\\##''#%'% %\/

• Is there a utility that allows me to see the different "step"s of a /// program? (Partial execution after each replace.) That could help me to understand them better. – CAD97 Jul 1 '17 at 4:25
• @CAD97 I've been fiddling around with the online interpreter, and it usually would come with debug options, but the way the online interpreter orders arguments, it doesn't function that way. You could grab a copy of the interpreter yourself and do something like perl slashes.pl -d1 code.txt. I'm presently working on an online execution environment for ///, but that might take some time. – Conor O'Brien Jul 1 '17 at 19:21
• @CAD97 Said online thing is up, take a look! – Conor O'Brien Jul 1 '17 at 23:06

# Python 2, 115 bytes, more creative idea

t,u,v,w,x,y,z='\n -/\\_|';k=w+t+11*u+z;i=t+21*v+t
print u+19*y+t+w+19*u+x+(i+z+19*u+z)*2+i+x+10*y+4*u+5*y+k+u,k,k+w


Try it online!

# Python 2, 102 bytes, boring idea

print'eNrjUojHBFz6CpgghksXG+CqwaK2hgpqYxDuASkDM/S5kDUqKKDxUbn6XADUmClx'.decode('base64').decode('zip')


Try it online!

• I am down voting this since I have seen this method used way too many times. It is just boring to see over and over again. – R. Kap Jul 1 '17 at 18:26
• @R.Kap Unless there's a shorter way, that's a rather arbitrary reason to downvote. – Dennis Jul 1 '17 at 20:37
• @Dennis Maybe, but I still stand by my opinion and have every right to express it. I have seen this method used countless times on these kinds of challenges and it requires little to no creativity on the OP's part, which are big aspects, at least in my opinion, of Kolomogorov complexity challenges, and hence my reason for the down-vote. – R. Kap Jul 1 '17 at 21:08
• @R.Kap If general purpose compression algorithms can beat manual ones that easily, that's a problem of the challenge, not the answer. I didn't even manage to beat Bubblegum with Jelly, and decompression had very little overhead in Jelly. – Dennis Jul 1 '17 at 22:45
• @Dennis I am not even talking about code length here. I am talking about effort and creativity, which this answer, in my opinion, fails to showcase in a language where one can do so much more, which is the reason I down-voted. Now, if you disagree with my reasoning that is fine. In that case, let us just agree to disagree and end this conversation right here before it gets too long. :) – R. Kap Jul 2 '17 at 0:05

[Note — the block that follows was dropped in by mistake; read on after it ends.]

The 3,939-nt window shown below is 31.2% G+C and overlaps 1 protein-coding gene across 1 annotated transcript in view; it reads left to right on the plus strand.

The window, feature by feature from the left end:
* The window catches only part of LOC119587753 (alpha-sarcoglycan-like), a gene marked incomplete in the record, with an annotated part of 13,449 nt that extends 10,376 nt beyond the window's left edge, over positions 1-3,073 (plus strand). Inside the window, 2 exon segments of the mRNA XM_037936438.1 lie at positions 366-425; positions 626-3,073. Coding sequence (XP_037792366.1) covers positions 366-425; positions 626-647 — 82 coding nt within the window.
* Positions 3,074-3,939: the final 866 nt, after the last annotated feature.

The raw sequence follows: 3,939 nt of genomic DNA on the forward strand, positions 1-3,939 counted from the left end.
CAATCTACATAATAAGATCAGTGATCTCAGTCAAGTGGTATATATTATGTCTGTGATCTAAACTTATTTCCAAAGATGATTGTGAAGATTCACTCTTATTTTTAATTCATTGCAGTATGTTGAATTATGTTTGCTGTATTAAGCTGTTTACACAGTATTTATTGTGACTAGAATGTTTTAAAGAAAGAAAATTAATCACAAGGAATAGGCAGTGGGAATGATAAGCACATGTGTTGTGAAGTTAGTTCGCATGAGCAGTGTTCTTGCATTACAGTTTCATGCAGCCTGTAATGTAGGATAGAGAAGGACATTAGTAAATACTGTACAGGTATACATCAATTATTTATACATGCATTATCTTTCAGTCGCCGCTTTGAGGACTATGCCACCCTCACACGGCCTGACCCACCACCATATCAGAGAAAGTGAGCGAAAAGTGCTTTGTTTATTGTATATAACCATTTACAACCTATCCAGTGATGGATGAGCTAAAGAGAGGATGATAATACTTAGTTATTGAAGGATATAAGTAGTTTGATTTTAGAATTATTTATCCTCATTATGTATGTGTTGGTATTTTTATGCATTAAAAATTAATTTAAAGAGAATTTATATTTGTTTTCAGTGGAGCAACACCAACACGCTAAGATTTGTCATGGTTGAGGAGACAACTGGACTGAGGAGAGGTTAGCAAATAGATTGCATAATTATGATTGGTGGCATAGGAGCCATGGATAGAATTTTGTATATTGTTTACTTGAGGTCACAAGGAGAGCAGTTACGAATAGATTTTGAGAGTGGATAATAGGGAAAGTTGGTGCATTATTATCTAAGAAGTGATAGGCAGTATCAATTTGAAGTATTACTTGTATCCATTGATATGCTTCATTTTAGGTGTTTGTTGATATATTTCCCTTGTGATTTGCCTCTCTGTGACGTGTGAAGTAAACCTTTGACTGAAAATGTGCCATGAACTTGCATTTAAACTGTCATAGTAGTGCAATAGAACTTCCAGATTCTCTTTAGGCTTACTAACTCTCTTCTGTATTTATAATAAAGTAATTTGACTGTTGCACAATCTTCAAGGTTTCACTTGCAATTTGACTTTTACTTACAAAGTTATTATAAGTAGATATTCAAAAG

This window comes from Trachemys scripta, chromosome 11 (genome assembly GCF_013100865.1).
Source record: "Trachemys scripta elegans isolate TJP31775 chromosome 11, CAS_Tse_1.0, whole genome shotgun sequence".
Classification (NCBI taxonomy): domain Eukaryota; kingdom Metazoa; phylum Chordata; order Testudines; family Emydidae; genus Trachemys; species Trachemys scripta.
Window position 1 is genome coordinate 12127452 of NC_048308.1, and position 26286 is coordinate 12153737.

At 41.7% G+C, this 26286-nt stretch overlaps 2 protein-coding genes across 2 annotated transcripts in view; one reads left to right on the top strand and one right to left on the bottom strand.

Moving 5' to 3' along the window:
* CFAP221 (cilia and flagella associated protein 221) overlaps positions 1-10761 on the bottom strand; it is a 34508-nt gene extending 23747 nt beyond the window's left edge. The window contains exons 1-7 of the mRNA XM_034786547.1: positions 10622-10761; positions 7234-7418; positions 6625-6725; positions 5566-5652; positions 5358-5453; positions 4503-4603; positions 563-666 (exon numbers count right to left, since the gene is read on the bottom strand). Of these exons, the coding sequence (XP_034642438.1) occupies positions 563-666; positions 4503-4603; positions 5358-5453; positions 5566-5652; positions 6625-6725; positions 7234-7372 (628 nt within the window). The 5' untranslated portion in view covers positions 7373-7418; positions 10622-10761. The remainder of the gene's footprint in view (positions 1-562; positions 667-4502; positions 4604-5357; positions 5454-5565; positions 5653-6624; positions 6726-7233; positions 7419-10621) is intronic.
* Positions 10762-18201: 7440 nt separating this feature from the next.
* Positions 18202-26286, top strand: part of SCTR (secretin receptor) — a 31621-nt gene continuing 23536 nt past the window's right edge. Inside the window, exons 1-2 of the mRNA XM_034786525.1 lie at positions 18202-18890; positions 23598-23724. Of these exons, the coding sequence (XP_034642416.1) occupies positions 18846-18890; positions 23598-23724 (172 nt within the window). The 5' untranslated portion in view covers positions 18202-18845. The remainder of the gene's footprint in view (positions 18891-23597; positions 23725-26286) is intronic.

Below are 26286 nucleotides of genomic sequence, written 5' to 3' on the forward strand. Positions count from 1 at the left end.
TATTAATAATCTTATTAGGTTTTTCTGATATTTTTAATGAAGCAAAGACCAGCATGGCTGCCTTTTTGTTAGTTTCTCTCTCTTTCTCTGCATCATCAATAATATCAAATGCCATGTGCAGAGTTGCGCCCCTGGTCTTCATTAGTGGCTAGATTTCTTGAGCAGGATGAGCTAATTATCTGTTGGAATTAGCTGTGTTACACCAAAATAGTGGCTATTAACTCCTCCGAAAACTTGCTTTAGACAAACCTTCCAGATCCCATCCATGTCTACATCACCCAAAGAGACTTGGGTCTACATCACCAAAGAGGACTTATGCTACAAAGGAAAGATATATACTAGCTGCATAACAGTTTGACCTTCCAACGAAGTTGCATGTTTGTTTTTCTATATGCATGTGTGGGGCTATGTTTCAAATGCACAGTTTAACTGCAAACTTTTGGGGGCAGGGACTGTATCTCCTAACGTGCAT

# JavaScript (ES6), 113 112 bytes

(Saved a byte thanks to @Craig Ayre.)

let f=

_=> _19
/ 19\\
-21
| 19|
-21
| 19|
-21
\\_10 4_5/
11| 2/
11| /
11|/.replace(/.(\d+)/g,([a],b)=>a.repeat(b))

console.log(f());

• Looks like you have a stray space before the replacement function. I had just come up with a similar update for my JS solution at 113 bytes. Don't know whether I should post it or let you have it. – Shaggy Jul 1 '17 at 18:45
• Ah, wait, only seeing now that you posted your solution before I posted mine. I'll delete mine when I get to a computer and you can save a byte with replace(/.(\d+)/g,(a,b)=>a[0].repeat(b)). – Shaggy Jul 1 '17 at 19:36
• Thanks, Shaggy. I had written a program to automate this type of answer, and it was silly to have it output an unneeded space. Your suggested replace statement is certainly an improvement, which I've now incorporated in my program. – Rick Hitchcock Jul 1 '17 at 22:06
• Can you save a byte array matching a: ([a],b)=>a.repeat(b))? – Craig Ayre Jul 4 '17 at 15:26
• Yes, thanks! I was unfamiliar with that syntax. – Rick Hitchcock Jul 4 '17 at 15:30

# SOGL V0.12, 32 31 bytes